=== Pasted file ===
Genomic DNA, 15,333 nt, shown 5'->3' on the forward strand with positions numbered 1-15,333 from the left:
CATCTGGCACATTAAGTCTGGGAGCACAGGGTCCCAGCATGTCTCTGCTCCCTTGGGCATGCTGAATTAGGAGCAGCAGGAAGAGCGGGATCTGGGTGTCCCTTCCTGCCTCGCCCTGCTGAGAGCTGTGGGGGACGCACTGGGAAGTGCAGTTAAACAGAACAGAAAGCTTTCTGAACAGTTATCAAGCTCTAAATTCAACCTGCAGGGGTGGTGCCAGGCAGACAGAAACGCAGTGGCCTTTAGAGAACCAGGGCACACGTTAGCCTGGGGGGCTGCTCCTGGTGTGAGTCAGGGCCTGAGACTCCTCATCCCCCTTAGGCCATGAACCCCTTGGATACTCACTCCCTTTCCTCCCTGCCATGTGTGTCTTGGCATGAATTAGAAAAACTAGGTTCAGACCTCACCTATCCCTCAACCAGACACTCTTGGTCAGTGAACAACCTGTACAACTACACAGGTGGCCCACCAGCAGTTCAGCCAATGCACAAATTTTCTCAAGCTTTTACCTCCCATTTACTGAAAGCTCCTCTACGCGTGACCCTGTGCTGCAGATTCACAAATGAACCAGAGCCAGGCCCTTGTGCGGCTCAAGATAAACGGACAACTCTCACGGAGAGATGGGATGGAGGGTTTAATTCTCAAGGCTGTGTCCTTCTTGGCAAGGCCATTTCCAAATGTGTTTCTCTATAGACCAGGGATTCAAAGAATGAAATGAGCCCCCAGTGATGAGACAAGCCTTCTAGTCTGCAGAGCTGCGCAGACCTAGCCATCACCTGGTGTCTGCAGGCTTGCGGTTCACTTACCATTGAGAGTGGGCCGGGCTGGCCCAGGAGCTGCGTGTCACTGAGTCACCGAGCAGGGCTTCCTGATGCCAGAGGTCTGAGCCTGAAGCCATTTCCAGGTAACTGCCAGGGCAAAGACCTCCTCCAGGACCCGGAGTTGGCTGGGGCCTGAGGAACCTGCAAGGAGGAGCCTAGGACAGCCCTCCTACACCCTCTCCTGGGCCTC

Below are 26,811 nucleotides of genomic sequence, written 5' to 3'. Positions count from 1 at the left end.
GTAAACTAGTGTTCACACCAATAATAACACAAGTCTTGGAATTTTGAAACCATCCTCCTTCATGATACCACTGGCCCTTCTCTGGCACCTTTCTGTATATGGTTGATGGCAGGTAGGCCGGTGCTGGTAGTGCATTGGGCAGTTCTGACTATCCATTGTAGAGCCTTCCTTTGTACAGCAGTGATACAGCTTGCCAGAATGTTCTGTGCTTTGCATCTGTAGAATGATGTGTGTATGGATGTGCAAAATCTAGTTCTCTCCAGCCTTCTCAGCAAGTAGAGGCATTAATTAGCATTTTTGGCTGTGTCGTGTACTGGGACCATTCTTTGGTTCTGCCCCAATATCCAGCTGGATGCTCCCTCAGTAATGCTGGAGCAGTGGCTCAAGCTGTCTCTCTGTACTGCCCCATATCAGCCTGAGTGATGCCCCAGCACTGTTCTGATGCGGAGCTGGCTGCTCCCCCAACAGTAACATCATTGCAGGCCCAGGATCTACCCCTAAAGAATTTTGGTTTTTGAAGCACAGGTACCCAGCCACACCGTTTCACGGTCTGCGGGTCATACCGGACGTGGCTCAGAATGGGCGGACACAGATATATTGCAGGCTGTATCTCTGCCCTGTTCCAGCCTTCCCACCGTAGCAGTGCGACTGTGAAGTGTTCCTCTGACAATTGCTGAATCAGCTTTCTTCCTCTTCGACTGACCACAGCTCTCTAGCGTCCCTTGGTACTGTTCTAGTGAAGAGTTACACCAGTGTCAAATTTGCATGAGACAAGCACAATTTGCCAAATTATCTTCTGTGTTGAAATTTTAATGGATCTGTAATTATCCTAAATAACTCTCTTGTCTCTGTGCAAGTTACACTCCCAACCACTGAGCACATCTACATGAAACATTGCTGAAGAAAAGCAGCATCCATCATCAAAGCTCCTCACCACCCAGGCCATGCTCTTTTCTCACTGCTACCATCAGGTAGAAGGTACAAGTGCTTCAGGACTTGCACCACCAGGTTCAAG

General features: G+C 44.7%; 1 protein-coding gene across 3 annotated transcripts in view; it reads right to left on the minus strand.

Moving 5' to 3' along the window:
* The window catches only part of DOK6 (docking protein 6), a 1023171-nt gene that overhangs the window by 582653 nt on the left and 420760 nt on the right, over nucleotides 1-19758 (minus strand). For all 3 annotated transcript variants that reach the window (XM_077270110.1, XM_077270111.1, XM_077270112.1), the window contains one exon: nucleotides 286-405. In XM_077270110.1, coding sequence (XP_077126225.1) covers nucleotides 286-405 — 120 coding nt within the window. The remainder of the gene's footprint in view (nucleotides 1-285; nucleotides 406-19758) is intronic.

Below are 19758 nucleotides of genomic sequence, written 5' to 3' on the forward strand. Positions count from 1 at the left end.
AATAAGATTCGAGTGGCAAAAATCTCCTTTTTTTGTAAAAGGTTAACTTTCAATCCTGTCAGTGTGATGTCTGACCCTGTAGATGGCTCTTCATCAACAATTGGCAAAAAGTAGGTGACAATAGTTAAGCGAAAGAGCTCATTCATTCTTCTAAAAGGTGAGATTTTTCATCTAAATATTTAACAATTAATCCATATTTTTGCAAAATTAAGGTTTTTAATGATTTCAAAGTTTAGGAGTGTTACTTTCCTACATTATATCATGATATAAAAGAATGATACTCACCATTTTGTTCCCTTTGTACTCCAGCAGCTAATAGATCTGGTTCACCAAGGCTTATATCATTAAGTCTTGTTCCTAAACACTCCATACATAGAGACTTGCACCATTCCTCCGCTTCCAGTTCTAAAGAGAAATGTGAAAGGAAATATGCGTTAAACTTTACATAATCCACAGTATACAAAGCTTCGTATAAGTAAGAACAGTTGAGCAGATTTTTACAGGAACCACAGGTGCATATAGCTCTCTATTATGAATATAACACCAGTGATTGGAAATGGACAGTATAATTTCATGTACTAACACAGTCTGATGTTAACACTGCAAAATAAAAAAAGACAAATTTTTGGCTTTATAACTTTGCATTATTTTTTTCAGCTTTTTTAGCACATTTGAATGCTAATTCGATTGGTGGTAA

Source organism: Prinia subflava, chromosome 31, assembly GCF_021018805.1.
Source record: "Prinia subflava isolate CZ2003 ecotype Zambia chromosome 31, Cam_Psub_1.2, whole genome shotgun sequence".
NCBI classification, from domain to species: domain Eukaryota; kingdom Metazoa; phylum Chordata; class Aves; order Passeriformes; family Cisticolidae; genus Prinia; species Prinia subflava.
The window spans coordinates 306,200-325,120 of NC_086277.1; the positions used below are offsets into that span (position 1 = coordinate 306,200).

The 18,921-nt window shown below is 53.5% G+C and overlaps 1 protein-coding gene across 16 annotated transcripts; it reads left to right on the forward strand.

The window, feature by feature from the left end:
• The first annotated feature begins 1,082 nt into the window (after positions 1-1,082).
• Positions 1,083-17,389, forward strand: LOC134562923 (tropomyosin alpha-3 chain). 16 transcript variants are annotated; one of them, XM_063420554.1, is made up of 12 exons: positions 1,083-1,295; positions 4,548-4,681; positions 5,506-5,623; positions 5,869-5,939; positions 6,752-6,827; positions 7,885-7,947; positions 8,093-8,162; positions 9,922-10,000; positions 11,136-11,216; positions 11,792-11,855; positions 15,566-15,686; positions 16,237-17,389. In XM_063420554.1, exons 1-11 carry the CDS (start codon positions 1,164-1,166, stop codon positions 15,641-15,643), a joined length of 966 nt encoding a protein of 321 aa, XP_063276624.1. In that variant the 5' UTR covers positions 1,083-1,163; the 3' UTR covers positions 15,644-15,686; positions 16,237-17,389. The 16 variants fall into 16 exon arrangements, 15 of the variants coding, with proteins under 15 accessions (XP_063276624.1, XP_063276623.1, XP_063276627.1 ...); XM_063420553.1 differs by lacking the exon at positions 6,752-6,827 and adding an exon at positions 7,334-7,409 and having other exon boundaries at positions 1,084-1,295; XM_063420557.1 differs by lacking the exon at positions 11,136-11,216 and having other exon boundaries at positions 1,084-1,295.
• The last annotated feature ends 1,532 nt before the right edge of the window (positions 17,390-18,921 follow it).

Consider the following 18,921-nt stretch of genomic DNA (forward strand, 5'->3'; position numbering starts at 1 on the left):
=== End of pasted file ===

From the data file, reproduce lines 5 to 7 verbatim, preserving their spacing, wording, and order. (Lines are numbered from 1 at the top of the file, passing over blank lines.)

General features: G+C 44.7%; 1 protein-coding gene across 3 annotated transcripts in view; it reads right to left on the minus strand.

Moving 5' to 3' along the window:
* The window catches only part of DOK6 (docking protein 6), a 1023171-nt gene that overhangs the window by 582653 nt on the left and 420760 nt on the right, over nucleotides 1-19758 (minus strand). For all 3 annotated transcript variants that reach the window (XM_077270110.1, XM_077270111.1, XM_077270112.1), the window contains one exon: nucleotides 286-405. In XM_077270110.1, coding sequence (XP_077126225.1) covers nucleotides 286-405 — 120 coding nt within the window. The remainder of the gene's footprint in view (nucleotides 1-285; nucleotides 406-19758) is intronic.